Current research has identified several factors for successful outsourcing, including; Supplier competence in technology and quality control (Boutellier et al, 2008; Primo & Amundson, 2002), Interface management and communication (Boutellier et al, 2008; Primo & Amundson, 2002; Van Looy et al, 2005 ), Amount of direct interaction with supplier (Primo & Amundson, 2002), Legislation and contracts (Mao et al, 2008), Nature of supplier involvement (Primo & Amundson, 2002; Clark, 1989), Trust (Van Echtelt et al, 2008; Sherwood & Covin, 2008 ; Mao et al, 2008), Intercultural Understanding (Edoff et al, 2009) and the maturity of collaboration (Sherwood and Covin, 2008). While there is a buzz concerning strategies for outsourcing as well as incorporating Open Innovation (Chesbrough, 2003), there is a lack of understanding of the evolution and transformation of such collaborations. We will describe the complexity of governing outsourcing relationships, the actions and understanding needed to increase learning and innovation capabilities in a supplier-client relation.

In this paper we use an in depth case study to describe the relation between a high tech European company and an Indian consultancy firm, which started 2000. The companies were studied over a period of six months, in Sweden and at the Offshore Development Center in India, to provide a bilateral perspective on managing customer-supplier relationships. In total 40 respondents were interviewed, and the results were triangulated by observation (including participation in management day) as well as analyzing business review documentation. The collaboration has evolved from outsourcing maintenance, to product development of partial as well as whole products. But what does the shift from outsourcing in regard of cost, flexibility and value mean for outsourcing relation? The companies have performed a wide range of activities to strengthen the relation internally (common goal, intercultural understanding, order competence), within the relation (courses, workshops and exchanging employees) as well as external relations (university collaboration and Top talent program). The results of the case study show that the evolution of outsourcing relation is due to many different factors as stated in the literature, but also greatly affected by the intercultural differences. The intercultural factors influence not only communication, but the organizational culture and structure, motivation and the innovative capability of the companies. While the Indian service provider can take advantage of their collective culture to be efficient with processes and knowledge transfer, the Swedes can benefit from the low power distance to make quick decisions and try out radical ideas. If companies learn about the differences they can organize and adjust processes in a way that the relation gives them the best of both worlds.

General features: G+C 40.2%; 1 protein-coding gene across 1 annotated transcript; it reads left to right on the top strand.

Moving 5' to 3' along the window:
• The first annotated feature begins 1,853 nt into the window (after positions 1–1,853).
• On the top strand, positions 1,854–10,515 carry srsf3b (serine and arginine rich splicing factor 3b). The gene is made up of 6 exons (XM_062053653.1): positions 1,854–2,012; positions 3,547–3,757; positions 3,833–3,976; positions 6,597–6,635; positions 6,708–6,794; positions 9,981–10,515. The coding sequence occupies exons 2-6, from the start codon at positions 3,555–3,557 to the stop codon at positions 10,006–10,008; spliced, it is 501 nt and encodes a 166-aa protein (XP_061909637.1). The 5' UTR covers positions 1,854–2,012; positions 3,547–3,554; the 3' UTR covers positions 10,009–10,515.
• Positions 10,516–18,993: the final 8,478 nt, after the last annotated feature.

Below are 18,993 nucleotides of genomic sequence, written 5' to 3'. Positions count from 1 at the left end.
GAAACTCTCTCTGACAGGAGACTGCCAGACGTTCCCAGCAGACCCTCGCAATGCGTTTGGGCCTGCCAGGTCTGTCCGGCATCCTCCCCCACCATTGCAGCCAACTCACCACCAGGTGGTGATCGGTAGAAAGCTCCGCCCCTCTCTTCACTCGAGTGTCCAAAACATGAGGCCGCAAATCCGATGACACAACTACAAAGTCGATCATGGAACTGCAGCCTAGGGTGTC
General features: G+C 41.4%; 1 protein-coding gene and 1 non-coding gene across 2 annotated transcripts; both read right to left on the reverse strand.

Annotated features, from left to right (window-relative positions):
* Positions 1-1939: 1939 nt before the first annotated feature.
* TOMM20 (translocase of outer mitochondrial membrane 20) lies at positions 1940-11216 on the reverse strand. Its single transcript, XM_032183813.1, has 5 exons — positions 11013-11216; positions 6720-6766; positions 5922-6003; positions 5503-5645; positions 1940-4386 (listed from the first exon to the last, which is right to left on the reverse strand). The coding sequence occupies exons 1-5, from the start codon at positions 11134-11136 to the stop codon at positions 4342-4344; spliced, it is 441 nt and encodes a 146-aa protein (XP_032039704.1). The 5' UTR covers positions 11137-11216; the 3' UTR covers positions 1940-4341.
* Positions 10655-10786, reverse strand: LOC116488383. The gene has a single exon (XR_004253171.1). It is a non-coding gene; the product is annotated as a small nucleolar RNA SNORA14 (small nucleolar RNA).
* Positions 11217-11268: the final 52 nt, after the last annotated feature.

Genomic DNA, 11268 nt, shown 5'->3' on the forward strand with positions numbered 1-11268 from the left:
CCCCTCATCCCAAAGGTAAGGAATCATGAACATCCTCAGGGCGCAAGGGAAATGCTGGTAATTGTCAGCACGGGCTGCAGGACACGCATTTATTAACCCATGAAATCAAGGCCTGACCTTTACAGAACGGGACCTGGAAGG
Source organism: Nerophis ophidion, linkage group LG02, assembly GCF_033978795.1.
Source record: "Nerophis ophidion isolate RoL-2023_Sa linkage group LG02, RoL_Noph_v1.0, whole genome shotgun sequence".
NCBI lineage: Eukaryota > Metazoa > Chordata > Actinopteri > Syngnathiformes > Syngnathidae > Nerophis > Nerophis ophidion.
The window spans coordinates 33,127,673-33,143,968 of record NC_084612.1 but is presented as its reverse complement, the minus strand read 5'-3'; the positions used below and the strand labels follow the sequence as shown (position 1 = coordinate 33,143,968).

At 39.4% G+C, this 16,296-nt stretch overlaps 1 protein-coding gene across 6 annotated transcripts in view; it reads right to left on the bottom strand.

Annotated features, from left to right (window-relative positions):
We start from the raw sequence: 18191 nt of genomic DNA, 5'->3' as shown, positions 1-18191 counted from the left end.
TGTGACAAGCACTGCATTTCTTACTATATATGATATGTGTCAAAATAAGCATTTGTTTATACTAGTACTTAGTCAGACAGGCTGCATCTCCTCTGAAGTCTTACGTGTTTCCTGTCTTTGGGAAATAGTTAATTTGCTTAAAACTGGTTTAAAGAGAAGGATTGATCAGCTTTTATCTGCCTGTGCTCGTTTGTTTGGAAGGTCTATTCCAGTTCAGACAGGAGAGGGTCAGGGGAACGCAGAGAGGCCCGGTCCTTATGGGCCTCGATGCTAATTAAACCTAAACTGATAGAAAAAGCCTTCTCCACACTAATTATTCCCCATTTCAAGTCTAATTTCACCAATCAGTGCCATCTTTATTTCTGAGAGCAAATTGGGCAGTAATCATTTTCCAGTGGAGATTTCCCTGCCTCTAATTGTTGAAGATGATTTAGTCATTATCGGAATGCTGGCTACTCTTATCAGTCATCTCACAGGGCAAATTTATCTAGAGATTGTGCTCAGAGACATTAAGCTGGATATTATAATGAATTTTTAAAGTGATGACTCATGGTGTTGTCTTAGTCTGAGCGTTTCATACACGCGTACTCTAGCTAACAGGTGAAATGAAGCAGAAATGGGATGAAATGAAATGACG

Place, publisher, year, edition, pages
Brussels: , 2009
Research subject
Innovation and Design
Identifiers
urn:nbn:se:mdh:diva-9187 (URN)
Available from: 2010-03-03 Created: 2010-03-03 Last updated: 2013-12-03
2. Managing Offshore Development- an Intercultural Perspective
Open this publication in new window or tab >>Managing Offshore Development- an Intercultural Perspective
2009 (English)Other (Refereed)
Abstract [en]

Offshore Outsourcing, by utilizing the suppliers´ economy of scale and lower wages, is one of the solutions that companies use to reduce costs. However, as the outsourced tasks are getting more complex and require innovative practices, cultural differences get exposed. Cultural aspects are important to consider in securing efficiency and innovation in offshore outsourcing. Nevertheless, the cultural influence has only been studied to a limited extent in literature. With this in mind, we have performed a case study exploring the cultural differences between a Swedish high tech company and its Indian service provider. The study is based on 40 in-depth interviews, observations and business review documentation. The phenomenon of culture is framed by a literature review on organizational culture, national culture and contextual factors. Our results show that by understanding, relating to and managing cultural differences in a systematic manner, companies can gain competitive advantages.

Keyword
New product Development, outsourcing, Innovation, Intercultural communication
Research subject
Innovation and Design
Identifiers
urn:nbn:se:mdh:diva-12252 (URN)
Note
A preliminary version of this paper was presented at 16th IPDM Conference, Twente 2009Available from: 2011-05-12 Created: 2011-05-12 Last updated: 2013-12-03